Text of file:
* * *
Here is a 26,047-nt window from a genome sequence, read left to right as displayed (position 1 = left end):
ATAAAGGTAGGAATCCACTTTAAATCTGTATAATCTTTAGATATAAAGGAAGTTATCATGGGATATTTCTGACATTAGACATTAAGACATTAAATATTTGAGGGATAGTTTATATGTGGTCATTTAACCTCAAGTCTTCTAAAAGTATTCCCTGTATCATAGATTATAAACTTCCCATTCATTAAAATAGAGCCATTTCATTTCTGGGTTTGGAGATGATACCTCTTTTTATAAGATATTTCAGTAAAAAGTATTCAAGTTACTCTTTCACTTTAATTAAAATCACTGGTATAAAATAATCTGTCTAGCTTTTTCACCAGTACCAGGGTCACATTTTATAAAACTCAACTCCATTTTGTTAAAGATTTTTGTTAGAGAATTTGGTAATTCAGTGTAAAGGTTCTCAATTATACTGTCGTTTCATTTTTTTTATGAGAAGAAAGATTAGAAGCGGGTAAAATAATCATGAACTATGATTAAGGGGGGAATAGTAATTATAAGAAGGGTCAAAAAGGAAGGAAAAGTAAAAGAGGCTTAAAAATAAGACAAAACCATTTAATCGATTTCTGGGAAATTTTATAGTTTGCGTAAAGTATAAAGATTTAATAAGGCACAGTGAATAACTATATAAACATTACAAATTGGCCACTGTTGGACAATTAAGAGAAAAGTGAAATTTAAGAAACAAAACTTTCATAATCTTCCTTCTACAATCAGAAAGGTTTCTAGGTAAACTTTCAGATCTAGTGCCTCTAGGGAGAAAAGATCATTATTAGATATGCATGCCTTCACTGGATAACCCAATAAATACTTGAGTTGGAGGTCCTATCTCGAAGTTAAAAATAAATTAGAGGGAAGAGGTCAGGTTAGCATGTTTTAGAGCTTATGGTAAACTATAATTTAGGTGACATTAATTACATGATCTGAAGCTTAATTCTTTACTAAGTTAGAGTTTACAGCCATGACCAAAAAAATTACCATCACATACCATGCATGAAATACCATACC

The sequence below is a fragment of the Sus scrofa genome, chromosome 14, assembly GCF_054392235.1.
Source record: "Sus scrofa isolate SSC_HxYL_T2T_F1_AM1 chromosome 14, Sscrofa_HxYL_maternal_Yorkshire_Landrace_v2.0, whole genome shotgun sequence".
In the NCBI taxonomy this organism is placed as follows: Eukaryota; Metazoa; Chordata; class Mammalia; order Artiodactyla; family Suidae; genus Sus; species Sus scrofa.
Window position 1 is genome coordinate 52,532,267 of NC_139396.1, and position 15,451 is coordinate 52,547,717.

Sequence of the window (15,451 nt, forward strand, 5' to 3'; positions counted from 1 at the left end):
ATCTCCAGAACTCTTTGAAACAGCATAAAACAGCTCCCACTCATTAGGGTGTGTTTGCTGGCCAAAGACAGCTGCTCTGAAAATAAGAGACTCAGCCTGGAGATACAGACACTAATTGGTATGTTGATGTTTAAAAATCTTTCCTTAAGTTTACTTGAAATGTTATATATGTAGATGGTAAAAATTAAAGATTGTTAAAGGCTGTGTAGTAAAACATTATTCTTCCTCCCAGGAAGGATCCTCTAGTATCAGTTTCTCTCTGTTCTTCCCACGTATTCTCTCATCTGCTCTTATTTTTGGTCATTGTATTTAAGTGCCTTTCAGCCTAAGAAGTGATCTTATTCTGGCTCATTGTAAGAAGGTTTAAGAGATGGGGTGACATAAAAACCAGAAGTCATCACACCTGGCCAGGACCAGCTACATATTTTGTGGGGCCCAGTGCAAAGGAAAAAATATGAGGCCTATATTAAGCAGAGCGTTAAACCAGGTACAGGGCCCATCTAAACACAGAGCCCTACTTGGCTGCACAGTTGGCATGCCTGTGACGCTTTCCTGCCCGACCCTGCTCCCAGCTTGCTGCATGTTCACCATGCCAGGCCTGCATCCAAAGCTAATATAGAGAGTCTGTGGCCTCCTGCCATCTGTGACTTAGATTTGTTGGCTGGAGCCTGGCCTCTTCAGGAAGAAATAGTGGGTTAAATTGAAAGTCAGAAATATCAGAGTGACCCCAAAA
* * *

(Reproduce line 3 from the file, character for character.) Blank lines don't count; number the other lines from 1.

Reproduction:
The sequence below is a fragment of the Sus scrofa genome, chromosome 14, assembly GCF_054392235.1.